Use Developmental Stages to Guide Treatment in ASD Considering a child’s developmental stage can help SLPs select the best evidence-based treatment. School Matters
School Matters  |   June 01, 2017
Use Developmental Stages to Guide Treatment in ASD
Author Notes
  • Emily Rubin, MS, CCC-SLP, is the director of the educational outreach program at the Marcus Autism Center, an affiliate of Emory University. She is an affiliate of ASHA Special Interest Group 1, Language Learning and Education.
    Emily Rubin, MS, CCC-SLP, is the director of the educational outreach program at the Marcus Autism Center, an affiliate of Emory University. She is an affiliate of ASHA Special Interest Group 1, Language Learning and Education.×
Article Information
Development / Special Populations / Autism Spectrum / Research Issues, Methods & Evidence-Based Practice / School Matters
School Matters   |   June 01, 2017
Use Developmental Stages to Guide Treatment in ASD
The ASHA Leader, June 2017, Vol. 22, 40-41. doi:10.1044/leader.SCM.22062017.40
The ASHA Leader, June 2017, Vol. 22, 40-41. doi:10.1044/leader.SCM.22062017.40
Have you heard of a “gold standard” treatment for children with autism? If so, get ready to respond to those proclaiming this myth that autism is not static and cannot be addressed with one treatment. It is developmental by nature.
This means autism manifests quite differently for pre-symbolic children who don’t yet use words, as opposed to those whose command of syntax and grammar often results in talking “too much.” To suggest that a one-size-fits-all treatment exists reflects a bias toward selecting an approach before identifying a child’s needs.
Instead what we need to do is determine a customized treatment plan for each client following evidence-based practice. That means speech-language pathologists use proven, effective and replicable practices that also match our students’ values, preferences and developmental needs, as well as the demands of a specific setting.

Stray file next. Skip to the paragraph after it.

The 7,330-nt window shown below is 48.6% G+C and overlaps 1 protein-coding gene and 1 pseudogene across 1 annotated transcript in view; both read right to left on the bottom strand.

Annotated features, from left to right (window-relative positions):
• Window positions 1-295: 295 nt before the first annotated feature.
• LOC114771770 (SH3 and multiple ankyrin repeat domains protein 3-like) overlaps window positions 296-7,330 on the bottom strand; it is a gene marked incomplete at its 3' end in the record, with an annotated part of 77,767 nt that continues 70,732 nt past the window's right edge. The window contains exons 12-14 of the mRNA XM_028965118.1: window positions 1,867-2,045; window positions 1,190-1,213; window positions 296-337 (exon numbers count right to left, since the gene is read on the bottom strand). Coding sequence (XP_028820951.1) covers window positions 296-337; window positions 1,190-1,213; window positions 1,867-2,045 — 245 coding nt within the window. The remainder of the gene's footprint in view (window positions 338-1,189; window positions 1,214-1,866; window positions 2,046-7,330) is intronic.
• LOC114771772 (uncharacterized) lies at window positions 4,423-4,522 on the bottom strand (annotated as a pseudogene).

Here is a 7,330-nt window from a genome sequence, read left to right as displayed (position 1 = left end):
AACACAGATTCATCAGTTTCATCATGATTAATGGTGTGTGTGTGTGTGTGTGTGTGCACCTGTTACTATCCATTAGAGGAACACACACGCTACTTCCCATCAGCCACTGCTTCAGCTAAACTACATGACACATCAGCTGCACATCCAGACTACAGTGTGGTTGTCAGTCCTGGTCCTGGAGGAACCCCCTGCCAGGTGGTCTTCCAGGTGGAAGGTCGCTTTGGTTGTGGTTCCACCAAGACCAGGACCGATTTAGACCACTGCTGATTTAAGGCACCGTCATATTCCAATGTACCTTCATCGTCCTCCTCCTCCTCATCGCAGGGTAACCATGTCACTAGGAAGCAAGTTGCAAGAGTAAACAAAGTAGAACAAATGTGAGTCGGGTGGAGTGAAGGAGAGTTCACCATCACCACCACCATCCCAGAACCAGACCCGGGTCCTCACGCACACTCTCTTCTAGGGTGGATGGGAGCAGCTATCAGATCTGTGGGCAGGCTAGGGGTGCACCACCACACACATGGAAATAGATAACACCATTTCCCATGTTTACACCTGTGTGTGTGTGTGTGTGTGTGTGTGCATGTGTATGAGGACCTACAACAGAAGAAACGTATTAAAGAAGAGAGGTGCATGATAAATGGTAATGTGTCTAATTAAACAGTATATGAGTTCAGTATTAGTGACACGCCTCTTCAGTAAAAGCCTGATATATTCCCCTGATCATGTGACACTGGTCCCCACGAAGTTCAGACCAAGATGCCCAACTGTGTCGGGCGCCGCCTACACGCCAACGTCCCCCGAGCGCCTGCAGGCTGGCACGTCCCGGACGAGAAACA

Designing a program
We can incorporate more than two dozen evidence-based practices—all considered effective at promoting positive outcomes in children and adolescents with autism—into treatment (explore many of them in this report from The National Professional Development Center on Autism Spectrum Disorder). These strategies target a wide range of behaviors, however, some of which may or may not be relevant or of utmost priority for a certain child. When designing a program for children with autism, begin by identifying the needs and critical priorities in areas of development most predictive of positive long-term outcomes.
Begin with a developmental assessment
Everyone on the autism spectrum faces a core challenge with social communication. Most positive long-term outcomes correlate with social and emotional competence. So selecting the most relevant evidence-based practices begins with identifying the next key steps in social communicative development (read more on using developmental assessments for autism in this “Topics in Language Disorders” article).
The SCERTS (Social Communication, Emotional Regulation, Transactional Support) Assessment Process—a curriculum-based assessment tool—can help identify developmentally sensible skills predictive of developmental growth and social and emotional competence.
Pre-symbolic children